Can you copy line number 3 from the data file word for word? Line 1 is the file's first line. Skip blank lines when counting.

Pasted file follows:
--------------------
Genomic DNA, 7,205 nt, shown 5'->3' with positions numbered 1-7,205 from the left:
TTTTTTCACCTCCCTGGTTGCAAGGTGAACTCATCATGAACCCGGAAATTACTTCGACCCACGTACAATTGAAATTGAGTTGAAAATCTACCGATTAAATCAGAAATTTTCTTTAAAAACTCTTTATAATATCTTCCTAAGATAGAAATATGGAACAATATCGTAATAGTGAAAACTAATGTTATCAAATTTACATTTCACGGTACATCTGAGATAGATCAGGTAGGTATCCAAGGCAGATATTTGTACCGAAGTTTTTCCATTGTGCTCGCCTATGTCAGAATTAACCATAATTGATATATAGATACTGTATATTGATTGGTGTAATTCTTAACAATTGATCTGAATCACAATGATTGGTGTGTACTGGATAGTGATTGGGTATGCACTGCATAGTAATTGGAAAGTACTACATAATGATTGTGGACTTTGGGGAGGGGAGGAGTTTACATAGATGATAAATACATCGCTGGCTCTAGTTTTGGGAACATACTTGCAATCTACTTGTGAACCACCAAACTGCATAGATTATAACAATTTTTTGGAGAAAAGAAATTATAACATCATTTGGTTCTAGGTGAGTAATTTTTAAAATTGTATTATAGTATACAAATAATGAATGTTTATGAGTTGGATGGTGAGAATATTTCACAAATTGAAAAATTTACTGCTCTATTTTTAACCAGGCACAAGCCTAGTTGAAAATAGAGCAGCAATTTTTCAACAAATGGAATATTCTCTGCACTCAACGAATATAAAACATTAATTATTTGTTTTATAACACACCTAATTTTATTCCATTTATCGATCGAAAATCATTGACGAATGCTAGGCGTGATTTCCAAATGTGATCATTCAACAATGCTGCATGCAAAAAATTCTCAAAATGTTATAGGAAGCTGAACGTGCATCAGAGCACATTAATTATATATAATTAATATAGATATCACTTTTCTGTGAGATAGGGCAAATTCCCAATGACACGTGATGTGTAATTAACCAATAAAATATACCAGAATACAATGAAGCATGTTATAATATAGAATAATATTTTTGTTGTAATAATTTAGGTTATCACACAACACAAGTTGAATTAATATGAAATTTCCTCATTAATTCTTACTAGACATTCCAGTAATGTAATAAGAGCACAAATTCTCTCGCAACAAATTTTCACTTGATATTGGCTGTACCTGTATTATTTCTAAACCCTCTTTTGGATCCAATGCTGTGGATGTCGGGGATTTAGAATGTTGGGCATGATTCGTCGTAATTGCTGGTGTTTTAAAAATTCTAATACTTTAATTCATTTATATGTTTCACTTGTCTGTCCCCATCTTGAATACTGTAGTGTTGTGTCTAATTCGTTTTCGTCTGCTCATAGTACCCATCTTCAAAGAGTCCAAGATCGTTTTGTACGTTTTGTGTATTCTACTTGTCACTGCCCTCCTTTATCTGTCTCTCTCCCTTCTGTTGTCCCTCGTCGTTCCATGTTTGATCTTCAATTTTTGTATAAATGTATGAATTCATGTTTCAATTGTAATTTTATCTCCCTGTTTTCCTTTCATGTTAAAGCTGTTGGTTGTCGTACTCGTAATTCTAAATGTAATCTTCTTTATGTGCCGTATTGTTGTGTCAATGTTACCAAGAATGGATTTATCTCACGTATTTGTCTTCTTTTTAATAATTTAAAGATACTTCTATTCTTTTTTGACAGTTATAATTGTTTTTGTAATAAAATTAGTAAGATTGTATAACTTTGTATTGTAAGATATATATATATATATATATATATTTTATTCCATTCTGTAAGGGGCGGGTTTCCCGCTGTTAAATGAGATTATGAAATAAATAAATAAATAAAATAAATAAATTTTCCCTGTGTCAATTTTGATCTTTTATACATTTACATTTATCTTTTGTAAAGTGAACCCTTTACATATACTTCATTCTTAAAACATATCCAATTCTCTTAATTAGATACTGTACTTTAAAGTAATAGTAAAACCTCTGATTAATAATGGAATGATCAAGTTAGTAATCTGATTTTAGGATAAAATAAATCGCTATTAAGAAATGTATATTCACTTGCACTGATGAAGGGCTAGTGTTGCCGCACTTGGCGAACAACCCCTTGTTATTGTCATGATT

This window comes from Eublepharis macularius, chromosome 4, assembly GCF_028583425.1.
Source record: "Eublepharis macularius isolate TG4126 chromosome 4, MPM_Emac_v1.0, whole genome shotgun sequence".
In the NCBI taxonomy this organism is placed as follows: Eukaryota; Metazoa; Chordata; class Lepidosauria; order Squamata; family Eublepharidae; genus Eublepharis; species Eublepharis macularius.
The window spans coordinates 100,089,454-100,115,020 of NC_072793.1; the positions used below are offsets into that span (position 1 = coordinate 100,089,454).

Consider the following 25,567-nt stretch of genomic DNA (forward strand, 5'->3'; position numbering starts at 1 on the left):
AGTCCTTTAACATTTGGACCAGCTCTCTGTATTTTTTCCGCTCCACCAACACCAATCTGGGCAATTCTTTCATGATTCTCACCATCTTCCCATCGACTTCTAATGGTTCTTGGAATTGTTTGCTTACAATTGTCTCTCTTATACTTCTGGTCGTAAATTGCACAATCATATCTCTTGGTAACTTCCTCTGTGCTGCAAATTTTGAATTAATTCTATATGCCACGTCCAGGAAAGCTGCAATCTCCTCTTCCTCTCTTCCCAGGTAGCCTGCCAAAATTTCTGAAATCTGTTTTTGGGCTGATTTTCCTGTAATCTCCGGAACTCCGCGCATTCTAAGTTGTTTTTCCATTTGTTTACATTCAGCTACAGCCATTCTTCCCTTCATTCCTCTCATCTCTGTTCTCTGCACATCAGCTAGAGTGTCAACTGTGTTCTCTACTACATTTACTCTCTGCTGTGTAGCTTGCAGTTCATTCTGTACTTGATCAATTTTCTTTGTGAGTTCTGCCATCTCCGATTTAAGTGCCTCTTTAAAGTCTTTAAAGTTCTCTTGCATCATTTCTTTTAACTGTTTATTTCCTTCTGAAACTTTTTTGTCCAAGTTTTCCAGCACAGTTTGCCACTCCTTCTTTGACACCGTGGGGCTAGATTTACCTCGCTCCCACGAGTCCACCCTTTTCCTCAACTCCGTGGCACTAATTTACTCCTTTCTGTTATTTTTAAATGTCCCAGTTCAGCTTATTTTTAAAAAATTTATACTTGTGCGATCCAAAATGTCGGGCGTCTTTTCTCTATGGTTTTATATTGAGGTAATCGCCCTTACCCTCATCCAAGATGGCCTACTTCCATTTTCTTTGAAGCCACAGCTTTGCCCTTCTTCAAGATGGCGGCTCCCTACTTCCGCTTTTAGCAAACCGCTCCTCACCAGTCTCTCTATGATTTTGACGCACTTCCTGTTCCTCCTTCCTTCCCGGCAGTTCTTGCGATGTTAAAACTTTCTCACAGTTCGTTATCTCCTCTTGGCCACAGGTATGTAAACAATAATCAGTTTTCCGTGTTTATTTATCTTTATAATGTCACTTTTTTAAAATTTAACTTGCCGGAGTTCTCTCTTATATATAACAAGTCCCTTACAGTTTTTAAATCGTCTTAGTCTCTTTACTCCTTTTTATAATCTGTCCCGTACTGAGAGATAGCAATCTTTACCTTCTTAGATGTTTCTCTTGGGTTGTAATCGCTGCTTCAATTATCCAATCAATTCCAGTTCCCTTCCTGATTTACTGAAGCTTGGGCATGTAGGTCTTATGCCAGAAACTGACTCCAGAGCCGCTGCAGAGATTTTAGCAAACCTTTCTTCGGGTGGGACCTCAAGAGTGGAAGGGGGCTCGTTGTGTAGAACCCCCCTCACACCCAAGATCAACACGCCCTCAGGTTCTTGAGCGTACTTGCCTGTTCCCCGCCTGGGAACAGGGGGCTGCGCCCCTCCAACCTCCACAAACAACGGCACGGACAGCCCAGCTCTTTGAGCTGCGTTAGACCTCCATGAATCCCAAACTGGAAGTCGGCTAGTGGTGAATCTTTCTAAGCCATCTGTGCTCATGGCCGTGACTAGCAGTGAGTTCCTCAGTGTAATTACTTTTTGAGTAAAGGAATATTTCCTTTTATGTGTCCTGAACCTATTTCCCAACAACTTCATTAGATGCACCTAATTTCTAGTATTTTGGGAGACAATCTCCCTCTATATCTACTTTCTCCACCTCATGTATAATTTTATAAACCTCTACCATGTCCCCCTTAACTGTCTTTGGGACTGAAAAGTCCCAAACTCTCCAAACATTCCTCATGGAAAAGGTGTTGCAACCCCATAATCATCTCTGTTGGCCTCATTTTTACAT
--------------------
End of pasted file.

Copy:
This window comes from Eublepharis macularius, chromosome 4, assembly GCF_028583425.1.